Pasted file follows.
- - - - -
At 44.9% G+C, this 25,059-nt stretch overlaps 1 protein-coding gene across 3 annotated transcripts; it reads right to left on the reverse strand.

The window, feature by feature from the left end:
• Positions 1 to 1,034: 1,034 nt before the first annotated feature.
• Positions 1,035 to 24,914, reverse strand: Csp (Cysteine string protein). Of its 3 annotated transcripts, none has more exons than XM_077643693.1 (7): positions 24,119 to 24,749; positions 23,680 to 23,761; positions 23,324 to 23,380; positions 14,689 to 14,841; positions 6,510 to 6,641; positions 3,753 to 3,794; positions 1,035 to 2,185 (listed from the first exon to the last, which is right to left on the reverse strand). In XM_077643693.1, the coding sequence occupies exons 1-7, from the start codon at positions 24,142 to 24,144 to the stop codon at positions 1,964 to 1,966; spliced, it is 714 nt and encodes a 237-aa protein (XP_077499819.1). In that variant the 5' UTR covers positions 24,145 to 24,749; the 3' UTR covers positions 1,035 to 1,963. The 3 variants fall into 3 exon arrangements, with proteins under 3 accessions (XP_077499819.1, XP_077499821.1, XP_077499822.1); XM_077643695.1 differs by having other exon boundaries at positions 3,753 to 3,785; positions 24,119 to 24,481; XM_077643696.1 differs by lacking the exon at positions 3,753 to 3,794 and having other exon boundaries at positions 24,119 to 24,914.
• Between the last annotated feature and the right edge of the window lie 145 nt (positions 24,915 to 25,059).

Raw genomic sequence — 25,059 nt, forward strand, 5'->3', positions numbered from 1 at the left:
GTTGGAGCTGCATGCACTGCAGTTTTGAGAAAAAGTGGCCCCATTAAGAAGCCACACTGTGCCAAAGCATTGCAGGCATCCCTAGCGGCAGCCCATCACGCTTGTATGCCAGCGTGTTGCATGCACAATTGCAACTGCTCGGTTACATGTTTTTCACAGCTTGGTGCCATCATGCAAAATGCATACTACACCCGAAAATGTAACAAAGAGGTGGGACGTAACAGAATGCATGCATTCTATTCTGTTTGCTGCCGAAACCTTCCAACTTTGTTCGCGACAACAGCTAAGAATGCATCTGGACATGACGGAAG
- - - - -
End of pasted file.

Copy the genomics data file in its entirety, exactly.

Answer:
At 44.9% G+C, this 25,059-nt stretch overlaps 1 protein-coding gene across 3 annotated transcripts; it reads right to left on the reverse strand.

The window, feature by feature from the left end:
• Positions 1 to 1,034: 1,034 nt before the first annotated feature.
• Positions 1,035 to 24,914, reverse strand: Csp (Cysteine string protein). Of its 3 annotated transcripts, none has more exons than XM_077643693.1 (7): positions 24,119 to 24,749; positions 23,680 to 23,761; positions 23,324 to 23,380; positions 14,689 to 14,841; positions 6,510 to 6,641; positions 3,753 to 3,794; positions 1,035 to 2,185 (listed from the first exon to the last, which is right to left on the reverse strand). In XM_077643693.1, the coding sequence occupies exons 1-7, from the start codon at positions 24,142 to 24,144 to the stop codon at positions 1,964 to 1,966; spliced, it is 714 nt and encodes a 237-aa protein (XP_077499819.1). In that variant the 5' UTR covers positions 24,145 to 24,749; the 3' UTR covers positions 1,035 to 1,963. The 3 variants fall into 3 exon arrangements, with proteins under 3 accessions (XP_077499819.1, XP_077499821.1, XP_077499822.1); XM_077643695.1 differs by having other exon boundaries at positions 3,753 to 3,785; positions 24,119 to 24,481; XM_077643696.1 differs by lacking the exon at positions 3,753 to 3,794 and having other exon boundaries at positions 24,119 to 24,914.
• Between the last annotated feature and the right edge of the window lie 145 nt (positions 24,915 to 25,059).

Raw genomic sequence — 25,059 nt, forward strand, 5'->3', positions numbered from 1 at the left:
GTTGGAGCTGCATGCACTGCAGTTTTGAGAAAAAGTGGCCCCATTAAGAAGCCACACTGTGCCAAAGCATTGCAGGCATCCCTAGCGGCAGCCCATCACGCTTGTATGCCAGCGTGTTGCATGCACAATTGCAACTGCTCGGTTACATGTTTTTCACAGCTTGGTGCCATCATGCAAAATGCATACTACACCCGAAAATGTAACAAAGAGGTGGGACGTAACAGAATGCATGCATTCTATTCTGTTTGCTGCCGAAACCTTCCAACTTTGTTCGCGACAACAGCTAAGAATGCATCTGGACATGACGGAAG